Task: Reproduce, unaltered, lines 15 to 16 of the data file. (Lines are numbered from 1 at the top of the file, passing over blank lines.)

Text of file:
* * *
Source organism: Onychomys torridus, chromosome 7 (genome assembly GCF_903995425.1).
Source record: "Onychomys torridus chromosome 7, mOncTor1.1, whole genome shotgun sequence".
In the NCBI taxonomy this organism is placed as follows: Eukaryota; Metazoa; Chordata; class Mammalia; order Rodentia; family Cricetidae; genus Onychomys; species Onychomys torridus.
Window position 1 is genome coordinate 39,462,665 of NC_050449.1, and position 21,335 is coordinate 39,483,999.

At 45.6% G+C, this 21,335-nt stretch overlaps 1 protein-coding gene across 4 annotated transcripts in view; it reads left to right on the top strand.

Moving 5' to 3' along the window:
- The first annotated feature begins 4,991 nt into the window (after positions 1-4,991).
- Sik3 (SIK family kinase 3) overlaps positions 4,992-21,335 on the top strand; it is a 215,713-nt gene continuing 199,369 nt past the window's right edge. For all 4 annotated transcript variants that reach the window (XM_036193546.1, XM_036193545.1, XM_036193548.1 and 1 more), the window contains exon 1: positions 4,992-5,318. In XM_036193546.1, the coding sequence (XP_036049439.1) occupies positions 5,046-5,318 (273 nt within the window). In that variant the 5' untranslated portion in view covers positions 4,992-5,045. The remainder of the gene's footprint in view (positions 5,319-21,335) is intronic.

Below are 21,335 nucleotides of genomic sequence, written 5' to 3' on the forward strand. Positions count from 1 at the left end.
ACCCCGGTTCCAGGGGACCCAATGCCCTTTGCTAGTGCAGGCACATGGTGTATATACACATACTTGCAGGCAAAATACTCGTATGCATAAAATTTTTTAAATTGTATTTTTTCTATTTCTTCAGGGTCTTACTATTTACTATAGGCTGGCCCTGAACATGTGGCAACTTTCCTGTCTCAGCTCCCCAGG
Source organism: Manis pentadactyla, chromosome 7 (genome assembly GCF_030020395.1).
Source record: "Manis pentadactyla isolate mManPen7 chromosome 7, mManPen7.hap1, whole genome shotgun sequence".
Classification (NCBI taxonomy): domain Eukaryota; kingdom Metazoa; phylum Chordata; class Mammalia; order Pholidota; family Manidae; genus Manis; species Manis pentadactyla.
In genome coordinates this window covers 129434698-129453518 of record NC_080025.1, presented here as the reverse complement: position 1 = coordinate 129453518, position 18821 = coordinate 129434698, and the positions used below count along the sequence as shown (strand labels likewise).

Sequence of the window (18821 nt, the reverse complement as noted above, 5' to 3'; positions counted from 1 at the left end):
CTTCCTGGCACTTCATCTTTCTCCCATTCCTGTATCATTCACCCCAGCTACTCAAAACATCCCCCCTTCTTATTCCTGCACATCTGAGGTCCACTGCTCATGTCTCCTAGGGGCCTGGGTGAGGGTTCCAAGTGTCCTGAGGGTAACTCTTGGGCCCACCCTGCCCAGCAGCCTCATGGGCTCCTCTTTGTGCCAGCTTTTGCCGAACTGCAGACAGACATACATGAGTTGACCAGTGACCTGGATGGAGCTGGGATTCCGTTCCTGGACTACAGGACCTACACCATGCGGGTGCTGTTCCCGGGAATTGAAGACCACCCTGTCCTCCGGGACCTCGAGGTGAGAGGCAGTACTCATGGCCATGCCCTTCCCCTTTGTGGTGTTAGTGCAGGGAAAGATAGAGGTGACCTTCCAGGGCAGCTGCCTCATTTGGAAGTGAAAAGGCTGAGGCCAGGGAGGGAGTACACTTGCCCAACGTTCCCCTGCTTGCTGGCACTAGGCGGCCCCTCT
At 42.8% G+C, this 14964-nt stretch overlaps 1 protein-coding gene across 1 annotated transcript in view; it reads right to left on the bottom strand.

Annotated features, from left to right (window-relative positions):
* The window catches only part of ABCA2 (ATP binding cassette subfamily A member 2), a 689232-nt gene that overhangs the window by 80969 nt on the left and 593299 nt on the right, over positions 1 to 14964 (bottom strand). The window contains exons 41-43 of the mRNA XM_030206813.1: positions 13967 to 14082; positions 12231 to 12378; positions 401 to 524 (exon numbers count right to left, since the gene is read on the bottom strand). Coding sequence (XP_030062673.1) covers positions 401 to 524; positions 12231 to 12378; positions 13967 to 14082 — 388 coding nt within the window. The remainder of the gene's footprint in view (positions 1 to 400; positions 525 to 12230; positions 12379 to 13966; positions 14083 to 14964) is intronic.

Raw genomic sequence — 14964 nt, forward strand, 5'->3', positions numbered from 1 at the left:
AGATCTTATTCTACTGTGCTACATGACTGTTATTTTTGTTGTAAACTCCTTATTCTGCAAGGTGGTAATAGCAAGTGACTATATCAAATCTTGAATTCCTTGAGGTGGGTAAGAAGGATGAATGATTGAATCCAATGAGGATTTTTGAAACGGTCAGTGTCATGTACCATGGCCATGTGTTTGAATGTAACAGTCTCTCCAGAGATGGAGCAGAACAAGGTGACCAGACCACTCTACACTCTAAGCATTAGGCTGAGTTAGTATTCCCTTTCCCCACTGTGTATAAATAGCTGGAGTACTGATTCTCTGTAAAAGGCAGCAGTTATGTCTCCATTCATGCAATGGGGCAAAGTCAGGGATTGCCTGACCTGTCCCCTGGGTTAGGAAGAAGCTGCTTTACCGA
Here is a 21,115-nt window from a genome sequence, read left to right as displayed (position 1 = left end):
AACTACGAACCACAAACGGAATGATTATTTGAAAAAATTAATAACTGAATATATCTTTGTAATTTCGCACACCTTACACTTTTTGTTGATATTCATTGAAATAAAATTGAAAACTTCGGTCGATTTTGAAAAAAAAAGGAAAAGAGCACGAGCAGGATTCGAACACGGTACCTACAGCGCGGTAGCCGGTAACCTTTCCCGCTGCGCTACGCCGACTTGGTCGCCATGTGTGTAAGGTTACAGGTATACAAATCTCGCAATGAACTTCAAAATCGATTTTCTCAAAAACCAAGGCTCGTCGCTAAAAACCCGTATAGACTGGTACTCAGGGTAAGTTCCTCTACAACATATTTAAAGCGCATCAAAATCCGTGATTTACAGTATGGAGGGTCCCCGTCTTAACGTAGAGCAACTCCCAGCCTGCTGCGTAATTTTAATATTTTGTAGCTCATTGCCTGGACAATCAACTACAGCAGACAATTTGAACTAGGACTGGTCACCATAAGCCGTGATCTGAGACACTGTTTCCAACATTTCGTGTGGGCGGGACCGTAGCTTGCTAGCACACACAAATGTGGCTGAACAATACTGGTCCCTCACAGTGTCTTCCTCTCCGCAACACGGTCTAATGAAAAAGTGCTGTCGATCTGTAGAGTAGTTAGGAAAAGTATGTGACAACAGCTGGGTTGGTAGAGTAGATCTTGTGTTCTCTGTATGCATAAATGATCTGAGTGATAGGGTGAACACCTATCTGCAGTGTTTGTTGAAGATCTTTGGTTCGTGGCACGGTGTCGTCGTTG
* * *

Sequence of the window (18821 nt, the reverse complement as noted above, 5' to 3'; positions counted from 1 at the left end):
CTTCCTGGCACTTCATCTTTCTCCCATTCCTGTATCATTCACCCCAGCTACTCAAAACATCCCCCCTTCTTATTCCTGCACATCTGAGGTCCACTGCTCATGTCTCCTAGGGGCCTGGGTGAGGGTTCCAAGTGTCCTGAGGGTAACTCTTGGGCCCACCCTGCCCAGCAGCCTCATGGGCTCCTCTTTGTGCCAGCTTTTGCCGAACTGCAGACAGACATACATGAGTTGACCAGTGACCTGGATGGAGCTGGGATTCCGTTCCTGGACTACAGGACCTACACCATGCGGGTGCTGTTCCCGGGAATTGAAGACCACCCTGTCCTCCGGGACCTCGAGGTGAGAGGCAGTACTCATGGCCATGCCCTTCCCCTTTGTGGTGTTAGTGCAGGGAAAGATAGAGGTGACCTTCCAGGGCAGCTGCCTCATTTGGAAGTGAAAAGGCTGAGGCCAGGGAGGGAGTACACTTGCCCAACGTTCCCCTGCTTGCTGGCACTAGGCGGCCCCTCT